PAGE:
By MORGAN LEE Associated Press — SANTA FE, N.M. (AP) — A cadre of New Mexico state Republican Party leaders on Saturday chose state Sen. Mark Moores to run for the Albuquerque-based congressional seat held by Deb Haaland before she was confirmed as secretary of the U.S. Department of the Interior.
Moores won 40% of the 121 votes cast during a videoconference meeting by members of the Republican Party central committee who live in the 1st Congressional District.
The seven-candidate field also included conservative radio talk show host Eddy Aragon, who placed second with 28% of the vote.
Democrats have held the 1st District seat since 2009. But Republicans see an opening in a potentially low-turnout special election set for June 1.
The district has consistently been a stepping stone to higher office for Republican and Democratic politicians, including now-deceased Interior Secretary Manuel Lujan Jr., former U.S. Air Force Secretary Heather Wilson, U.S. Sen. Martin Heinrich and Gov. Michelle Lujan Grisham.
Contenders for the Republican nomination highlighted the state’s progressive political shift on entitlement spending and social issues, vowing to help withhold federal funding for abortion and condemning the Legislature’s move to legalize medical aid in dying and overturn the state’s dormant ban on most abortion procedures.
A three-term state senator, Moores positioned himself as a seasoned campaigner and fundraiser, with a conservative voting record at the Statehouse in Santa Fe on issues of gun rights and natural resources.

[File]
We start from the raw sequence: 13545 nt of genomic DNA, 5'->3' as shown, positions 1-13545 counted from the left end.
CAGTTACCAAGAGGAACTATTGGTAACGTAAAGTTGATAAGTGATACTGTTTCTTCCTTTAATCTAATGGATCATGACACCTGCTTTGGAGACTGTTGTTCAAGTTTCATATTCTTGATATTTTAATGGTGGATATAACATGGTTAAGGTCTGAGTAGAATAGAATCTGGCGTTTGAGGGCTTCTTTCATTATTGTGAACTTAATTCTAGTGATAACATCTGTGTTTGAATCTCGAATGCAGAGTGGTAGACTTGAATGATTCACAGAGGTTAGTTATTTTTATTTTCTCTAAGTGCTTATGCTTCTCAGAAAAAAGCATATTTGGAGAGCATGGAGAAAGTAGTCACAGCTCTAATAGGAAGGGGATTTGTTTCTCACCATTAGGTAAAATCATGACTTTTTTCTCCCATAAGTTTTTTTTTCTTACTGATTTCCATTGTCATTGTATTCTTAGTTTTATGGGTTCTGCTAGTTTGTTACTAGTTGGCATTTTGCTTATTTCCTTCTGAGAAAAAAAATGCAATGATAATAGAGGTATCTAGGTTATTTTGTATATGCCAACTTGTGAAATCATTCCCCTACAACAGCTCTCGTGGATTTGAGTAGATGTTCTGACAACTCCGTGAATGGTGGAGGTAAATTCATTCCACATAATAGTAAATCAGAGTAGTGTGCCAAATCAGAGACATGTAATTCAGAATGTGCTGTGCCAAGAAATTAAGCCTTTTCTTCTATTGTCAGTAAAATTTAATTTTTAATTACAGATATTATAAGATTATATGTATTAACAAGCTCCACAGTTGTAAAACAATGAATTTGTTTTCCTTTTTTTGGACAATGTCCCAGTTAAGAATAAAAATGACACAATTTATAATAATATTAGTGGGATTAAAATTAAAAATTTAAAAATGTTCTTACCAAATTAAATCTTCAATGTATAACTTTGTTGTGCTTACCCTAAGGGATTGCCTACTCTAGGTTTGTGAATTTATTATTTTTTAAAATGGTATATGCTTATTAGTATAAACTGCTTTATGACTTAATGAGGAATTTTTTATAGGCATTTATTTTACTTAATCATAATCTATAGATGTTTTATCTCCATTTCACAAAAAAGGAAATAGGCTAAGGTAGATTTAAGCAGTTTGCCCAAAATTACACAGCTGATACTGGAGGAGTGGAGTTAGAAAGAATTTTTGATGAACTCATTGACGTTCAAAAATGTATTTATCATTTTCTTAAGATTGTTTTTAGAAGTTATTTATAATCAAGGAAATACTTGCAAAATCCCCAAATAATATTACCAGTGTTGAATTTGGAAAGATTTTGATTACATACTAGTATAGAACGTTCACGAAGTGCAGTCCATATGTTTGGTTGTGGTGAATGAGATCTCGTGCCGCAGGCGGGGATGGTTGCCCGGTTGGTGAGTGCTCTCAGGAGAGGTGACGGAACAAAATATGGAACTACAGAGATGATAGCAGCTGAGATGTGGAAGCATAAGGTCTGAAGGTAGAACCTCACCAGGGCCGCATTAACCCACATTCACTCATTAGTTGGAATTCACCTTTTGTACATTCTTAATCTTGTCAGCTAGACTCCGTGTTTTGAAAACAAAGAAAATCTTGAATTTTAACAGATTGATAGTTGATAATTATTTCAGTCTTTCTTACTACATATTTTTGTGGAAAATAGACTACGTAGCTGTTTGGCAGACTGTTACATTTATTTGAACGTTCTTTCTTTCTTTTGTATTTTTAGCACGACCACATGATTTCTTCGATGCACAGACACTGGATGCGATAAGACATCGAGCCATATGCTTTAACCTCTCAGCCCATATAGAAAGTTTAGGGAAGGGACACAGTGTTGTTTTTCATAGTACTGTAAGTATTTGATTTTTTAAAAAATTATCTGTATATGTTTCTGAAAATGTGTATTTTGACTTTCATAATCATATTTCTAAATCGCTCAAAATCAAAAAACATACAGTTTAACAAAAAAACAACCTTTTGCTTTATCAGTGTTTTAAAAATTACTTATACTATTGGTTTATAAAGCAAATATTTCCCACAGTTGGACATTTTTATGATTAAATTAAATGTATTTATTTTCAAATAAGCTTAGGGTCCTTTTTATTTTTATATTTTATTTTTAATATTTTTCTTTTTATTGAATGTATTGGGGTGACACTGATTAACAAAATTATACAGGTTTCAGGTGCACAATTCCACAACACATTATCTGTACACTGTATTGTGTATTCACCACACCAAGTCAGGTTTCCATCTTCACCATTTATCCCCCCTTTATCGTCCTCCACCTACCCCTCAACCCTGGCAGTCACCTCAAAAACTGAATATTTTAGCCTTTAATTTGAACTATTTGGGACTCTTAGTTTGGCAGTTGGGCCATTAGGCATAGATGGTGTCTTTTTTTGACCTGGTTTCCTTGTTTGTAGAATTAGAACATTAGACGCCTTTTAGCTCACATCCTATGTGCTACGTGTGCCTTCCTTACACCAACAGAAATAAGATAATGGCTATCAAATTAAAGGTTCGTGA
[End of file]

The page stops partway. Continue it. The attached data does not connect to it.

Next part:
“I have a proven track record of voting for our values,” Moores said during the Saturday meeting.
He backed a Republican bill to legalize recreational cannabis in 2019 — he says to keep Democratic legislation at bay — and acknowledged accepting campaign donations from the marijuana industry.
Aragon, an admirer of Rush Limbaugh, cast himself as a political outsider with hardline positions against public unions and enduring support for former President Donald Trump’s stalled border wall project.
At a recent forum, Aragon condemned the Black Lives Matter movement and vowed to “remove terrorist groups like Red Nation” — an advocacy organization for Indigenous rights that has sought the removal of monuments to early Spanish colonial leaders and related public historical pageants.
“They’re literally passing themselves off as the American way,” Aragon said. “My dad would kick my butt.”
Other Republican candidates included attorney and Clovis native Jared Vander Dussen and Michaela Chavez, a bookkeeper who unsuccessfully ran last year for state Senate.
Democrats will pick a nominee through a confidential central committee balloting process that will start Tuesday and could extend for days until one candidate wins greater than 50% of votes.
Associated Press journalist Paul Davenport in Phoenix contributed to this report.